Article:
The Los Angeles Lakers are coming off a rollercoaster ride of a season last year where they started out looking utterly defeated only to bounce back and make a Western Conference Finals run in head coach Darvin Ham’s first year on the job. Now entering year two, Ham recently made waves when he stated he’d like to see Anthony Davis spend more time on the perimeter.
“I want him if he can — I know he won’t do it, but maybe he’ll shock me — but I’ve requested to see six 3-point attempts a game,” Ham told reporters Tuesday. “Three per half, at least. I wouldn’t put that on him if I didn’t think he was capable.”
That thought process might initially sound a bit absurd, especially since Davis has shot 26 percent or less from beyond the arc over the past three seasons. Plus, AD has only averaged three or more three-point attempts per game once in his career. That one occurrence happened to be during the 2019-20 campaign. Davis’ first in L.A. That season, he averaged 3.5 threes per game and shot 33 percent. AD upped that to over 38 percent that postseason en route to winning a championship.
Of course, the caveat to all that is this was the pandemic season, where they had nearly a five-month break, giving plenty of time to rest and heal up prior to the playoffs. So, that factors in, but results are results. Davis also played in 62 of 71 regular season games. That’s the most he’s played since arriving in L.A. Heading into the ‘23-24 campaign, Davis claims his goal is to play all 82 games. If AD can do this and improve his three-point shooting, Kevin Garnett’s MVP prediction might not be so outrageous.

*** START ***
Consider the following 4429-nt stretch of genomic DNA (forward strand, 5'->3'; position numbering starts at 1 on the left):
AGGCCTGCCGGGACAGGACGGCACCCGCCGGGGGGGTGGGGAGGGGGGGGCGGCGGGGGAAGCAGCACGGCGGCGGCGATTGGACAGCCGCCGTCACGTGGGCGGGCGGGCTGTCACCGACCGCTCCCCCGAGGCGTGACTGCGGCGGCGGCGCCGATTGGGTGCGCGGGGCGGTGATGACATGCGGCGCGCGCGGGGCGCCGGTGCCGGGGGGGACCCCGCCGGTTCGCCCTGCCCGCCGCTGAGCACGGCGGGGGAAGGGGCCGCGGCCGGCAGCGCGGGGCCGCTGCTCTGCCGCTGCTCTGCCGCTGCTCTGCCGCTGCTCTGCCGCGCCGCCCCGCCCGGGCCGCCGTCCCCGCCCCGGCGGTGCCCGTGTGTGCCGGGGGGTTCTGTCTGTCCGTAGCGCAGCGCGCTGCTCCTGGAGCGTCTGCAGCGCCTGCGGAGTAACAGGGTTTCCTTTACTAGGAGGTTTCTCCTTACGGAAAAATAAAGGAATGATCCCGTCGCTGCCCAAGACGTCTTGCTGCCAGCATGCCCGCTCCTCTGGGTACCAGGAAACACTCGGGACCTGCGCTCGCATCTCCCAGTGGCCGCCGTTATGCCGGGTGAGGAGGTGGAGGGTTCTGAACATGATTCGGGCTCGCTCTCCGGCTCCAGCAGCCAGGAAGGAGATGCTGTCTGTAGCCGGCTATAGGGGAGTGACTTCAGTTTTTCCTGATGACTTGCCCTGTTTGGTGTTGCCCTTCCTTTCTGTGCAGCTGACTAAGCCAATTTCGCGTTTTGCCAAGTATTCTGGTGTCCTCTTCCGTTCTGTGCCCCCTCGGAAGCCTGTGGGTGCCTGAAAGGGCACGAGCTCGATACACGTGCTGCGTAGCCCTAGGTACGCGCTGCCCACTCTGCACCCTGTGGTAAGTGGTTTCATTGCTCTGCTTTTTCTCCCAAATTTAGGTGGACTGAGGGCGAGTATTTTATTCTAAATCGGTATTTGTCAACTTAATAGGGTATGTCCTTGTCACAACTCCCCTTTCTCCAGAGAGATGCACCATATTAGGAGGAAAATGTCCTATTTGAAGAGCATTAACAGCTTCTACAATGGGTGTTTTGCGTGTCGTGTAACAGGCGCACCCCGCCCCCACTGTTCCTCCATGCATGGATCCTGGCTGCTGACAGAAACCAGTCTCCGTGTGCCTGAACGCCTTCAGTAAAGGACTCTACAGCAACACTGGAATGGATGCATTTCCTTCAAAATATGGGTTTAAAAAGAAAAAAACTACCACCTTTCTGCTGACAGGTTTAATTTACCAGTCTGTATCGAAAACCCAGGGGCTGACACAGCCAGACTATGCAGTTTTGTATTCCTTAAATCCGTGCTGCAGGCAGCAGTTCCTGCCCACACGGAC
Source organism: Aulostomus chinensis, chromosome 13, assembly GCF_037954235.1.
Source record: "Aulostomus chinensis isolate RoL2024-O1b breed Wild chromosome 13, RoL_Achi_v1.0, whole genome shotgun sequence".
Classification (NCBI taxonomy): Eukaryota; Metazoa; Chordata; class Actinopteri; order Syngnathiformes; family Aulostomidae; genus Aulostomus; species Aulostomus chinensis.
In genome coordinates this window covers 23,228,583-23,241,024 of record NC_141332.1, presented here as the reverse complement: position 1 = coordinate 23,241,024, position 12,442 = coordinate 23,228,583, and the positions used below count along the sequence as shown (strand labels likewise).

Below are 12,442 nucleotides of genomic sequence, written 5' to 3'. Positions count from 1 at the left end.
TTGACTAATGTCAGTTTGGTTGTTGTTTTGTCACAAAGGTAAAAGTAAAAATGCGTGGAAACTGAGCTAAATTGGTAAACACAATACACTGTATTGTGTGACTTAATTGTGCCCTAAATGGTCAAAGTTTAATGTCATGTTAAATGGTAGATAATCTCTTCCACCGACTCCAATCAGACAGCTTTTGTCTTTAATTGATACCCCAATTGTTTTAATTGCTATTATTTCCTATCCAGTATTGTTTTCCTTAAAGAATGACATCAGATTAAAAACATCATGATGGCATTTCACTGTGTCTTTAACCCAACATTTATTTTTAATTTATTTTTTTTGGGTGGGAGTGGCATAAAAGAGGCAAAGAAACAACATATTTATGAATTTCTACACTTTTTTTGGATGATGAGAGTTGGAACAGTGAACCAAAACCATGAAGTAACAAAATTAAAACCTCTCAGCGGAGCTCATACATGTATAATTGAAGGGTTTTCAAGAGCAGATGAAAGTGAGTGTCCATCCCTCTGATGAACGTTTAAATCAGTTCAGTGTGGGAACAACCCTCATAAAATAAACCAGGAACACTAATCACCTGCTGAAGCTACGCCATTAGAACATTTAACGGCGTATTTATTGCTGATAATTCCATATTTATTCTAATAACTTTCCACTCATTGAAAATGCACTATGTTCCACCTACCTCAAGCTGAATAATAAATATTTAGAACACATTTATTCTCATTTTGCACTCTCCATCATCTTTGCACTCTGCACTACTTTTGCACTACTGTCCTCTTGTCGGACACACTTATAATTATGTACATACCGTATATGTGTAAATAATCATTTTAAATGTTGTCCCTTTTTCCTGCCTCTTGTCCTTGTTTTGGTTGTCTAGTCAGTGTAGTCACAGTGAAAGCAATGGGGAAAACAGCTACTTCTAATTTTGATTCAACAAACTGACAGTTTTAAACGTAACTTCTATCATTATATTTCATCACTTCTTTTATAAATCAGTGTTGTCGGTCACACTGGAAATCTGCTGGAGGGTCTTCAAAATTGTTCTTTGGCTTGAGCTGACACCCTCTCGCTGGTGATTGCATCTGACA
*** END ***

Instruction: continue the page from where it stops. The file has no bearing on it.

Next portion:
Over AD’s first four campaigns with the Lakers, he’s averaged around 17 shots per game each year. But in’ 19-20, when he shot more threes per game, Davis posted his highest ppg average (26.1) and highest free throw percentage (84.6) and was presumably at his healthiest. Regardless of the NBA hiatus that year, those are the facts.
Whether anyone thinks it’s a losing notion, Ham is thinking outside the box. Ham proved last year that he’s ready for the seat he occupies after being an assistant for over a decade. While it’s only a suggestion, as Hams admits he doesn’t think it’ll happen, this could be a way to inject another element into LA’s offensive attack if Davis is willing to buy in.
If Davis makes two of six three-point attempts each night, that’ll get him back up to that 33 percent mark of a few years ago. That’ll be a 10 percent increase over the last three years combined. Should AD decide to get on that program, it should elevate the Lakers and put them in a great position this season.